Tuesday, June 12, 2012

Job Creation Is The Fed's Job

I don't know who exactly it was who introduced the term "job creator" into our political lexicon, but the idea that CEOs fit that description was always silly.  The CEO's fiduciary responsibility is to maximize shareholder value.  If the way to do that is by firing everybody, selling the assets, and sending the money to shareholders as a big dividend check, that's what the CEO's job description tells him to do.

Whose responsibility is it to create jobs? The Chairman of the Federal Reserve. That's half of the Fed's dual mandate -- the other half is to prevent runaway inflation.  And the Fed has the tools to do so, in its ability to set interest rates, buy trillions of dollars of bonds, and communicate long-term plans about those actions if it so pleases.  So if you're in an economy where there's massive unemployment and very little inflation, as you are, the Federal Reserve is to blame.  (Or if you're in Europe, it's the European Central Bank.)  There's also plenty of room to blame fiscal policymakers like Senators and the President, but no one person has as much power over job creation as the Fed chair.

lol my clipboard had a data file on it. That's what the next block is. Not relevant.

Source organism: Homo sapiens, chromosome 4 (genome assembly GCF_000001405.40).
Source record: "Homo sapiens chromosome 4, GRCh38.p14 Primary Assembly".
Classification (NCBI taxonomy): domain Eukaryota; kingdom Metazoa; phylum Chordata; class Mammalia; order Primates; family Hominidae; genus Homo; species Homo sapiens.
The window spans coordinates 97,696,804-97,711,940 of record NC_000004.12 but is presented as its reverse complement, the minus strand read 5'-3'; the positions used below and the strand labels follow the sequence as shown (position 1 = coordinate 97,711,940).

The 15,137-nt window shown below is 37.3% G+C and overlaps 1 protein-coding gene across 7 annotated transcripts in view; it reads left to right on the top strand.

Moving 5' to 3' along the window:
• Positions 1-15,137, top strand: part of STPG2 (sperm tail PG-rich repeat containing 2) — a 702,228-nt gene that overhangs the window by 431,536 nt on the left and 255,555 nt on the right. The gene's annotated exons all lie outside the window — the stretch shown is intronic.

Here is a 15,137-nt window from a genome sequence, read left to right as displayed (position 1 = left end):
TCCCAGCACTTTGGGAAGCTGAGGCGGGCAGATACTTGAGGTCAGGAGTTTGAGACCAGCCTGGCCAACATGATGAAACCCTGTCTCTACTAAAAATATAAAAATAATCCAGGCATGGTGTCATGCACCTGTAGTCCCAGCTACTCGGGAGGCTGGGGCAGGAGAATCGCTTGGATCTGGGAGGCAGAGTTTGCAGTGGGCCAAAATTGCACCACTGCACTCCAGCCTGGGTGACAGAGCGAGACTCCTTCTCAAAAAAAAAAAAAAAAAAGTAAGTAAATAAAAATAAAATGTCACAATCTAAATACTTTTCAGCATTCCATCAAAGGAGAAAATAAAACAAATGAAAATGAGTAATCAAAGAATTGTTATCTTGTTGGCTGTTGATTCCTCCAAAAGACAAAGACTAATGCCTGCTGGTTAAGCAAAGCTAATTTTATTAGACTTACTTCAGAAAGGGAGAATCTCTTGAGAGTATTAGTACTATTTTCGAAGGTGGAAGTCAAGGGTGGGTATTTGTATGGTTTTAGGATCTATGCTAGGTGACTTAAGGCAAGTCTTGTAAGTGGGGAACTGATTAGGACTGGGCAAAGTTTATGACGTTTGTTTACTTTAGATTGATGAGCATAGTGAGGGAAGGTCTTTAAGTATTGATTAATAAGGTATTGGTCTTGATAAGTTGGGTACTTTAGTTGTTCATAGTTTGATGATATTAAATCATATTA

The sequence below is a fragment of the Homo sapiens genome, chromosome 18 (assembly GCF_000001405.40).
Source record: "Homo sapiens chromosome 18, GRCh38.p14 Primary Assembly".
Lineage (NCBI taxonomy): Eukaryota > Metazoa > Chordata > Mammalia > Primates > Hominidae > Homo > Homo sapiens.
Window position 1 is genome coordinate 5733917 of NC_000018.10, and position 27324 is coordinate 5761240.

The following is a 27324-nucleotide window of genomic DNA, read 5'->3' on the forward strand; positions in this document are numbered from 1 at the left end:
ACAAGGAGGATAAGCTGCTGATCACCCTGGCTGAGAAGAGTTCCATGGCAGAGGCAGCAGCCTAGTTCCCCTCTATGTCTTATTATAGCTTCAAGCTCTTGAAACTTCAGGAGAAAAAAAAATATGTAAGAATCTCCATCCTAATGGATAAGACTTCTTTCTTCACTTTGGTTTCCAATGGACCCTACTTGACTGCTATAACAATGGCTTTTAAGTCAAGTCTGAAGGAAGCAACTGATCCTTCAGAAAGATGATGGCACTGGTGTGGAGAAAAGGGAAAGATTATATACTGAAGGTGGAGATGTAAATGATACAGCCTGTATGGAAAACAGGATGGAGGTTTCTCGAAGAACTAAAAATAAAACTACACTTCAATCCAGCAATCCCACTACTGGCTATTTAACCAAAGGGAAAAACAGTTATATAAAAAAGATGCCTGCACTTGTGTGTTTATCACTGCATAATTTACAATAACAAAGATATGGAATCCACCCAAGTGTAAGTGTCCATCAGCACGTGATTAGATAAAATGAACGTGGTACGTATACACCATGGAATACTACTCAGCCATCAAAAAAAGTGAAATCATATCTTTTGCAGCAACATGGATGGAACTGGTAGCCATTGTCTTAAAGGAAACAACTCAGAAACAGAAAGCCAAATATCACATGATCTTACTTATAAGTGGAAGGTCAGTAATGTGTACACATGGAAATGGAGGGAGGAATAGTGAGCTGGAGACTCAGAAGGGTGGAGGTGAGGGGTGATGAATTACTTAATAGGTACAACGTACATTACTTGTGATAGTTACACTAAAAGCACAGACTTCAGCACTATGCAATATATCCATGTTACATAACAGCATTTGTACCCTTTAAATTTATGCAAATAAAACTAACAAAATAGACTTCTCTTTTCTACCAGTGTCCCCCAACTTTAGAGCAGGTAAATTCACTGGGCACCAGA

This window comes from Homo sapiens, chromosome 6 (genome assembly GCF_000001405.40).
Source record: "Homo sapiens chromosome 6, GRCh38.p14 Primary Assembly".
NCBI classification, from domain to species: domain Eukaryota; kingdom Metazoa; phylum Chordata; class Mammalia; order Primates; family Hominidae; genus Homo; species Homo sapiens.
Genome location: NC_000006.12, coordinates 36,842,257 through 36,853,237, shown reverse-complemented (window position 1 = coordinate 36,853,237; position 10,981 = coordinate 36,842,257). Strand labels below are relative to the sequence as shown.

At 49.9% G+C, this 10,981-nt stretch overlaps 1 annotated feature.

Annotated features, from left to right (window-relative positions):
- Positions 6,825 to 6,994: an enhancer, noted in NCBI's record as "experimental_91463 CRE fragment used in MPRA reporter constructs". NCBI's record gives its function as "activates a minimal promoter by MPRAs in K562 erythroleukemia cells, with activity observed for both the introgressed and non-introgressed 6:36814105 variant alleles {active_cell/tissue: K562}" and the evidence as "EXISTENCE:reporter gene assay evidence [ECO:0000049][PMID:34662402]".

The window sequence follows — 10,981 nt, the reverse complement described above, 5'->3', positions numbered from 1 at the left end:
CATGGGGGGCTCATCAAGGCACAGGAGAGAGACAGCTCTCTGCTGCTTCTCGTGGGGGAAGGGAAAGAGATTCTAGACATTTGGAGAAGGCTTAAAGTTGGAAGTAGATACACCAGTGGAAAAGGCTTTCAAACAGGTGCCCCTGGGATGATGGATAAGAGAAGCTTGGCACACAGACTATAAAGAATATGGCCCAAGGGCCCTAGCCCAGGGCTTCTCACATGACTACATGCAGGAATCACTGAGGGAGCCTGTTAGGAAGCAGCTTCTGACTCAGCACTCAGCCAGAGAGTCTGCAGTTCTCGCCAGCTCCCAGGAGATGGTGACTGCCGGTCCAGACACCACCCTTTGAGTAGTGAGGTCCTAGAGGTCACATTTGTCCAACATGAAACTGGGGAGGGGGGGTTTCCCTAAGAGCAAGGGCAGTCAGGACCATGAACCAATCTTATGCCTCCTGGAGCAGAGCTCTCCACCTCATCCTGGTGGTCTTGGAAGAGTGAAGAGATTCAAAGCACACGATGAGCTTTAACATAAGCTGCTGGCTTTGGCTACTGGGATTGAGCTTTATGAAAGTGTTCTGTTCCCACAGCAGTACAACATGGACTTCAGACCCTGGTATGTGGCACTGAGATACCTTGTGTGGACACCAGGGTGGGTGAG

Anonymous said...

What is the Fed Chair able to do without the rest of the FOMC?

Neil Sinhababu said...

They say the FOMC operates on consensus, but obviously there are disagreements between members all the time. In practice, Chair have always listened to FOMC governors. But I've never seen a report where the Fed Chair's view was in the minority and he acceded to the majority's will, and my impression is that there's no way of stopping a sufficiently strong-willed chair from doing what he wishes, at least in the short term.

Winston Smith said...

The term " Job Creator" was invented by Frank Luntz,

CZHA said...

"Job creator" is an attempt to give personality to trickle-down economic theory. Job creators never have to worry their heads about demand; they are concerned only with the supply side.

I hope that David Stockman feels at least a twinge of guilt now and then.